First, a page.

Jerry sat on his bed and I could tell that he was losing the fight not to cry. Tears were popping out of his eyes and slipping down his cheeks.

    I sat down next to him and said, "I know being in a house with three girls sounds terrible, Jerry, but it's a lot better than being with a boy who's a couple of years older than you. I'm the one who's going to have problems. A older boy is going to want to fight, but those little girls are going to treat you real good. They're going to treat you like some kind of special pet or something."

    Jerry said, "You really think so?"


    I said, "I'd trade you in a minute. The worst thing that is going to happen to you is that they are going to make you play house a lot. They'll probably make you be the baby and will hug you and do this kind of junk to you." I tickled Jerry under his chin and said, "Ga-ga, goo-goo, baby-waby."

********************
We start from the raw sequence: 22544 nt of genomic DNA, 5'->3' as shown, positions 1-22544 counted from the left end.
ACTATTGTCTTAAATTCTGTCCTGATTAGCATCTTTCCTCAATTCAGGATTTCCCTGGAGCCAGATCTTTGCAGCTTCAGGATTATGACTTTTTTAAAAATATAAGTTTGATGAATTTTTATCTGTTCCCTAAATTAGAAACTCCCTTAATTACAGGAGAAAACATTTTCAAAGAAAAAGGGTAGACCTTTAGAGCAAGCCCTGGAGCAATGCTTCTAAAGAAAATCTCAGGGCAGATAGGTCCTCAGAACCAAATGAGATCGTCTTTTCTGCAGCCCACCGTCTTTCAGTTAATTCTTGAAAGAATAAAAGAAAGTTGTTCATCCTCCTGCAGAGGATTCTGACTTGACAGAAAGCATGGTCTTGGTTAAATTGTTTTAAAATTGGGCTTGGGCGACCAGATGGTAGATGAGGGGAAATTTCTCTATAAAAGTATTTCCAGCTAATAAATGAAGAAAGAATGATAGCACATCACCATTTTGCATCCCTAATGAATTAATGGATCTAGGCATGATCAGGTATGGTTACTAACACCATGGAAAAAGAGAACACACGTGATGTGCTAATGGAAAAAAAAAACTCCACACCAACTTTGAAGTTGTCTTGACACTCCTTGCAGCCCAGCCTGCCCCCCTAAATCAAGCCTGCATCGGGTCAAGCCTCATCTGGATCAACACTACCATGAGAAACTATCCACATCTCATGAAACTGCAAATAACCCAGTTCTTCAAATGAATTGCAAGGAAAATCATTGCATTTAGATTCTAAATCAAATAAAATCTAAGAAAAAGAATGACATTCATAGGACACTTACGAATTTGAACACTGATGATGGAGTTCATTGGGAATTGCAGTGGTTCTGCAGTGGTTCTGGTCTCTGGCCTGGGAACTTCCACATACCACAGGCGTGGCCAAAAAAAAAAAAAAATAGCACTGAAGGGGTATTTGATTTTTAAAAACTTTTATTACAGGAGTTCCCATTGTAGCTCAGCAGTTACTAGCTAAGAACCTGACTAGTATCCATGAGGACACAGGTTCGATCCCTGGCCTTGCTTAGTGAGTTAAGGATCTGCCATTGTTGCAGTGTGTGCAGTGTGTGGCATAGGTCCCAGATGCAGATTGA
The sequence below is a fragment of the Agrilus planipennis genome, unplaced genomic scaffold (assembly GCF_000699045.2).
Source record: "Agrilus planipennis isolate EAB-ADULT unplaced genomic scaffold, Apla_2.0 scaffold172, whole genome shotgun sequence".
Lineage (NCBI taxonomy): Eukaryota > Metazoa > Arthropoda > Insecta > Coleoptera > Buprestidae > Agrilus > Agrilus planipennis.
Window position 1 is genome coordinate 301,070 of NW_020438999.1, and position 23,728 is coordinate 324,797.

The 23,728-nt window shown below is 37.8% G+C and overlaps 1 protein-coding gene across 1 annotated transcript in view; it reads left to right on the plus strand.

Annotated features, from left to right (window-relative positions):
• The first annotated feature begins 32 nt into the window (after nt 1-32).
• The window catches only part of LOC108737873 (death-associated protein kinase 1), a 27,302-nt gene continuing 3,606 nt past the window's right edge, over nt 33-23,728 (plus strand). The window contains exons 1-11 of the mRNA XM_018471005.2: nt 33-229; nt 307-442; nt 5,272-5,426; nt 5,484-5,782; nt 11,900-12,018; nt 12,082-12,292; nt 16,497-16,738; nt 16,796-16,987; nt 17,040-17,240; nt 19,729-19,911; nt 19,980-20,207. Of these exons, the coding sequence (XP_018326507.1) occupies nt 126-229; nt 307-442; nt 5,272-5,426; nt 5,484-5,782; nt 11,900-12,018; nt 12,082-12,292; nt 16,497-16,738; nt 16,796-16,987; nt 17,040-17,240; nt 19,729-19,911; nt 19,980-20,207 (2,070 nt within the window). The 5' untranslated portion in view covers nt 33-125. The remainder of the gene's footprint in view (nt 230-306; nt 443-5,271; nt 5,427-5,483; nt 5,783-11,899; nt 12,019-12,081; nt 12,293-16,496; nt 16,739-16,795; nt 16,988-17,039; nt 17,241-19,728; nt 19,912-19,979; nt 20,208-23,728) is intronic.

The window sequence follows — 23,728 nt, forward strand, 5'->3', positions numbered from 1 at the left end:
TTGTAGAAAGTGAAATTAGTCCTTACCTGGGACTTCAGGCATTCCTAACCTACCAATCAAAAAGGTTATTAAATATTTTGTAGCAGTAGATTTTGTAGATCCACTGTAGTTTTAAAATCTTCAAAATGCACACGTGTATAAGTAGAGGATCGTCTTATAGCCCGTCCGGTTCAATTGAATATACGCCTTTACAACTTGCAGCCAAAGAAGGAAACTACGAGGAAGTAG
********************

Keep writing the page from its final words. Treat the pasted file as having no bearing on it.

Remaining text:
Jerry couldn't help but...

About the Author-
  • Christopher Paul Curtis is the author of The Watsons Go to Birmingham--1963, one of the most highly acclaimed first novels for young readers in recent years. It was singled out for many awards, among them a Newbery Honor and a Coretta Scott King Honor, and has been a bestseller in hardcover and paperback.

    Christopher Paul Curtis grew up in Flint, Michigan. After high school he began working on the assembly line at the Fisher Body Flint Plant No. 1 while attending the Flint branch of the University of Michigan. Today he is a full-time writer. He and his wife, Kay, have two children, Steven and Cydney. The Curtis family lives in Windsor, Ontario, Canada.


    From the Hardcover edition.
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    Random House Children's Books
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  • Copyright Protection (DRM) required by the Publisher may be applied to this title to limit or prohibit printing or copying. File sharing or redistribution is prohibited. Your rights to access this material expire at the end of the lending period. Please see Important Notice about Copyrighted Materials for terms applicable to this content.